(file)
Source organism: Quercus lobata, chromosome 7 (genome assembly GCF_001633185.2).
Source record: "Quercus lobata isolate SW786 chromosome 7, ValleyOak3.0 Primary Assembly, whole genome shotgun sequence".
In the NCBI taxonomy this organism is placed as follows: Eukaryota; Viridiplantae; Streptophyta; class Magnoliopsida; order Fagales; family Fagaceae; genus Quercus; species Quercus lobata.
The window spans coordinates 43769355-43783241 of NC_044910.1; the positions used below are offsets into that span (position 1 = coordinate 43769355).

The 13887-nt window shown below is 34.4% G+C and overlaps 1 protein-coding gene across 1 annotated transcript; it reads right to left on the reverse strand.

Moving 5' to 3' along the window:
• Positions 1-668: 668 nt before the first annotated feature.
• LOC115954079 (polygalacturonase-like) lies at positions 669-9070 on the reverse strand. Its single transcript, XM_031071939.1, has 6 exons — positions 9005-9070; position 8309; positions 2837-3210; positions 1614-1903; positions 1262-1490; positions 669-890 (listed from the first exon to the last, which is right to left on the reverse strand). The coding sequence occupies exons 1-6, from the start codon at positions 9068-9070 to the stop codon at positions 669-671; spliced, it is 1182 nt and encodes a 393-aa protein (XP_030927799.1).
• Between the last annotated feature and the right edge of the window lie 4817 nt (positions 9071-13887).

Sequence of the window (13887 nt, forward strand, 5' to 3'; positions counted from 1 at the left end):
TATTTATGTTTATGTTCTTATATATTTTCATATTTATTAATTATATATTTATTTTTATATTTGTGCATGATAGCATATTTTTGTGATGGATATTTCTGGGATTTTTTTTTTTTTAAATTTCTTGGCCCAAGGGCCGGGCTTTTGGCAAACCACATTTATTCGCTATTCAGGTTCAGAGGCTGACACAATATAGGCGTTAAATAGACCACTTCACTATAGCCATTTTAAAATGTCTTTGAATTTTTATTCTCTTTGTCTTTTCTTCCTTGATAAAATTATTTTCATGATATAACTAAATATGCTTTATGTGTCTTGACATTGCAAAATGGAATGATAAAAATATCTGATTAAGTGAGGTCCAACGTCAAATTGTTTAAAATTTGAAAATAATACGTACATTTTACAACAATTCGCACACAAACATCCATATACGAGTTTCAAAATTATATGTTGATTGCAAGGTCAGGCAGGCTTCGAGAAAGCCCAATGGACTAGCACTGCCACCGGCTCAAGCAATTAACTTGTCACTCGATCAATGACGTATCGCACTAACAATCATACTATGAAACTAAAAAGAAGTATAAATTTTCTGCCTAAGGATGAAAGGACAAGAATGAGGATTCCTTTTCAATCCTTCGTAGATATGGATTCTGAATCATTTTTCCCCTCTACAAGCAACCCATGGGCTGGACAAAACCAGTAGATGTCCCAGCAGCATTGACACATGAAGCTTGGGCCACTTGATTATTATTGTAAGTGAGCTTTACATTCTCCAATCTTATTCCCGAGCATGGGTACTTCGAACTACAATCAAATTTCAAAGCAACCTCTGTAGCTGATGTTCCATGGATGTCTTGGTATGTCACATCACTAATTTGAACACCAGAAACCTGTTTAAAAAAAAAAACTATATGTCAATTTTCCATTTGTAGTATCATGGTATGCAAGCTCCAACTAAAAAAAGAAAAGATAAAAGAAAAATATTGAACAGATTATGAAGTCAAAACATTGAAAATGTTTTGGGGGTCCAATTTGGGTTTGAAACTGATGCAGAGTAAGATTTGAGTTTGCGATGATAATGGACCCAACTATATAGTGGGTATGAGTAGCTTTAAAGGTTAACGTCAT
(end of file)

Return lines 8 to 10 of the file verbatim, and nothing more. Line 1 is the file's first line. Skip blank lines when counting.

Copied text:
• LOC115954079 (polygalacturonase-like) lies at positions 669-9070 on the reverse strand. Its single transcript, XM_031071939.1, has 6 exons — positions 9005-9070; position 8309; positions 2837-3210; positions 1614-1903; positions 1262-1490; positions 669-890 (listed from the first exon to the last, which is right to left on the reverse strand). The coding sequence occupies exons 1-6, from the start codon at positions 9068-9070 to the stop codon at positions 669-671; spliced, it is 1182 nt and encodes a 393-aa protein (XP_030927799.1).
• Between the last annotated feature and the right edge of the window lie 4817 nt (positions 9071-13887).

Sequence of the window (13887 nt, forward strand, 5' to 3'; positions counted from 1 at the left end):